The following summary of the invention is provided to facilitate an understanding of some of the innovative features unique to the present invention and is not intended to be a full description. A full appreciation of the various aspects of the invention can be gained by taking the entire specification, claims, drawings and abstract as a whole.

Air is a lossless propagating medium for electrical waves. In order to reduce or eliminate the problems associated with signal attenuation due to propagation medium energy absorption, the inventor proposes replacing as much physical dielectric material as possible with air. Of course, air has moisture and moisture itself is a lossy material. But it can be appreciated that in normal electronic environments where the moisture is kept low, air is a lossless material. For high moisture environments, electrical components and interconnects, including PCB's and connectors, can be coated with a layer of varnish to seal against moisture.

The present inventor has found that higher frequency propagation without dielectric medium energy loss can be achieved by eliminating plastics within signal paths. Plastic dielectric use is avoided by enabling signals to travel through copper pins using air as a dielectric surrounding the pin connections.

Air can be a good dielectric material because it doesn't react to local component energy as does a physical material such as FR4 or plastic; however electronic components cannot be suspended in air without physical structure to support them. Accordingly, it is a feature of the present invention to incorporate air as a dielectric within electrical interconnects by configuring physical dielectric material, such as FR4, in a manner where it is merely used as component support structure and provides physical strength for suspending electrical components and connections (e.g., transmitters, receivers, pins, or traces). With less use of physical material, operating frequencies for electronic components and circuitry can be greatly increased.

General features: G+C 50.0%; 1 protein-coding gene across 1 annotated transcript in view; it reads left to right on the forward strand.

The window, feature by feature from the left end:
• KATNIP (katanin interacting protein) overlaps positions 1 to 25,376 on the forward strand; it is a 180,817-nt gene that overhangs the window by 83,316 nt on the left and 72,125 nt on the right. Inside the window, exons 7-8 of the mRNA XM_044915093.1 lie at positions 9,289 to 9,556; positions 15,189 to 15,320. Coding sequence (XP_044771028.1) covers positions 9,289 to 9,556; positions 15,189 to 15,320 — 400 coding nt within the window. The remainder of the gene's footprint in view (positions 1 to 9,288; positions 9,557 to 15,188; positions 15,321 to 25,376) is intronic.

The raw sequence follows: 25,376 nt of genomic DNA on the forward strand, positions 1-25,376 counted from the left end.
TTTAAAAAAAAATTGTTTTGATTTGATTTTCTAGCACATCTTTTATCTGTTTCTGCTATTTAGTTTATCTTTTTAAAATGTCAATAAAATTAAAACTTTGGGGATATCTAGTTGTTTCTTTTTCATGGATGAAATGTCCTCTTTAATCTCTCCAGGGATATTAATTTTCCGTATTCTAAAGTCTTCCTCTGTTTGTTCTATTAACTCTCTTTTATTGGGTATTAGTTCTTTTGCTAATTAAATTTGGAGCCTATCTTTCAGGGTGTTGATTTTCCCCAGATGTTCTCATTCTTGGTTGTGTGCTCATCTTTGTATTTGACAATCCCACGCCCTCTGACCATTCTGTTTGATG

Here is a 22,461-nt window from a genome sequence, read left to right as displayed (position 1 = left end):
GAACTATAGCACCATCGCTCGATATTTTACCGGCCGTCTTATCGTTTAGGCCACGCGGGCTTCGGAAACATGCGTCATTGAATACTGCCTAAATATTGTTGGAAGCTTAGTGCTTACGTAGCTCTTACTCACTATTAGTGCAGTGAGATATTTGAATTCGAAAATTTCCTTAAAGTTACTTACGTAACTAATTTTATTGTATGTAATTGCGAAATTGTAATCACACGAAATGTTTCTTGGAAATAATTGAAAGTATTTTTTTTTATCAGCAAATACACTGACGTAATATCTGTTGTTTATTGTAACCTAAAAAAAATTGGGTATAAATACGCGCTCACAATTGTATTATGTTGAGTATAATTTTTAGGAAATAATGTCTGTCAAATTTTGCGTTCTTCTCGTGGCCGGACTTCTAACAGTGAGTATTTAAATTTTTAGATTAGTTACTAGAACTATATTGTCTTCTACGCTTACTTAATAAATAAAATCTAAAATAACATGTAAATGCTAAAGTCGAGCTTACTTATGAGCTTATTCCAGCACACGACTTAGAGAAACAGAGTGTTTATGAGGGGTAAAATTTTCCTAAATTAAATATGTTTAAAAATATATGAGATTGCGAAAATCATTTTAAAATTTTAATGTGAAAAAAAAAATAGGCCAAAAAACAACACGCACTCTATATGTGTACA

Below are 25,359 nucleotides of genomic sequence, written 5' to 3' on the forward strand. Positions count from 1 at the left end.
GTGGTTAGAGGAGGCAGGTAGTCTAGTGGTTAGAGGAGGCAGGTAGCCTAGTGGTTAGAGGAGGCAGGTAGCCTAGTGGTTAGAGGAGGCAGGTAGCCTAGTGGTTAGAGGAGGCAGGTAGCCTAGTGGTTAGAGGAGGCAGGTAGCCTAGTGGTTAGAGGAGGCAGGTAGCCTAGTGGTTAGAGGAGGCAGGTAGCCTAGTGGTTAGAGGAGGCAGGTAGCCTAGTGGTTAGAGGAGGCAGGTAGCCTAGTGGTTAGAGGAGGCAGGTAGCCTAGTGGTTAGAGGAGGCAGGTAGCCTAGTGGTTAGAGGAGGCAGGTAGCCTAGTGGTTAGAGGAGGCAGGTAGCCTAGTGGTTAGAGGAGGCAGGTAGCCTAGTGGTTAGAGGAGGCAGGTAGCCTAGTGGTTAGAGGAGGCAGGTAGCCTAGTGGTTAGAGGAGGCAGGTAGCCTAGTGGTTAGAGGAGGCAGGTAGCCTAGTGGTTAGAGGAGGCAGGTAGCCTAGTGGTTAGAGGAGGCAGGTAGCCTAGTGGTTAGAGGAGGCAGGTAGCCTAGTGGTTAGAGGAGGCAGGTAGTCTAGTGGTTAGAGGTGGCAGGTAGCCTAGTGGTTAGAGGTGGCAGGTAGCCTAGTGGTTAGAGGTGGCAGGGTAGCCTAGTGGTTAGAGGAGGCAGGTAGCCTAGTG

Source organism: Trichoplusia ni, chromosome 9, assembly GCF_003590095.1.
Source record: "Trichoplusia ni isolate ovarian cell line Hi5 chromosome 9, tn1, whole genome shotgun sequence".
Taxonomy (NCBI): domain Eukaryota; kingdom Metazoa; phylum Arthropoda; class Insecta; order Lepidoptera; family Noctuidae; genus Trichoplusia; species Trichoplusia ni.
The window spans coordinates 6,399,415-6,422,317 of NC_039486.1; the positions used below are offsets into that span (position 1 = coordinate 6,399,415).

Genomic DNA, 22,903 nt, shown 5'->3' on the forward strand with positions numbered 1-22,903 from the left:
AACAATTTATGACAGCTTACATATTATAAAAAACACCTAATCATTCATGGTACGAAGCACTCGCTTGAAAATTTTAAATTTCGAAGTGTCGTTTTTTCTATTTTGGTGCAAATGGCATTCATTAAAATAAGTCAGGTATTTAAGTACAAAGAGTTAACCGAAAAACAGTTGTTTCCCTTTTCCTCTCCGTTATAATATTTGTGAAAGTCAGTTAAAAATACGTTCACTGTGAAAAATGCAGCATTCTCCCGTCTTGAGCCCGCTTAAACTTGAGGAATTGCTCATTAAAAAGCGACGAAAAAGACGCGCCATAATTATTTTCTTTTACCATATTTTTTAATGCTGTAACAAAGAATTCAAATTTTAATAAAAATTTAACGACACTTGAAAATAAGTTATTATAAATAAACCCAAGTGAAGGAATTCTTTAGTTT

Accordingly, an electronic component connection assembly is described as that comprises a dielectric material support structure having voids formed therein to include air as a dielectric with metal connections formed within the air dielectric material supported by the physical dielectric structure. The dielectric material support structure serves to support electrical connections between said metal connections and at least one electronic component. The dielectric material support structure can be made of a lossy medium such as FR-4, Teflon or plastic.

In accordance with another feature of the invention, the support structure can be provided in the form of at least two dielectric washers held within a hollow housing material, said washers being adapted with holes to receive and support wires/traces designed to carry signals between two electronic components.

In accordance with yet another feature of the present invention, support structures can be provided in the form of a printed circuit board.


The accompanying figures, in which like reference numerals refer to identical or functionally similar elements throughout the separate views and which are incorporated in and form part of the specification, further illustrate embodiments of the present invention.

FIG. 1, labeled as Prior Art, illustrates a typical connector including a socket and pin assembly.

FIG. 2 illustrates a printed circuit board incorporating grided material as support for conductive metal traces and electronic components and incorporating air as a dielectric.

FIG. 3 illustrates an electrical connector coupling connections between two horizontal printed circuit boards and incorporating a hollow plastic shell integrated with at least one small wire suspended within the hollow shell and using air as a dielectric.

FIG. 4 illustrates an electrical connector formed with a 90-degree curve to couple connections between horizontal and vertical printed circuit boards, the connector incorporating a hollow plastic shell integrated with at least one small wire suspended within the hollow shell and using air as a dielectric.

FIG. 5 illustrates a circular disk that supports wires within a hollow plastic shell of a connector in accordance with features of the present invention.

FIG. 6 illustrates a rectangular disk that can also support wires within a hollow plastic shell of a connector in accordance with features of the present invention.


The particular values and configurations discussed in these non-limiting examples can be varied and are cited merely to illustrate embodiments of the present invention and are not intended to limit the scope thereof.

The initial problem with only using air as a dielectric is that it does not provide physical structure and mechanical strength to electronic circuitry or interconnecting conductors between components.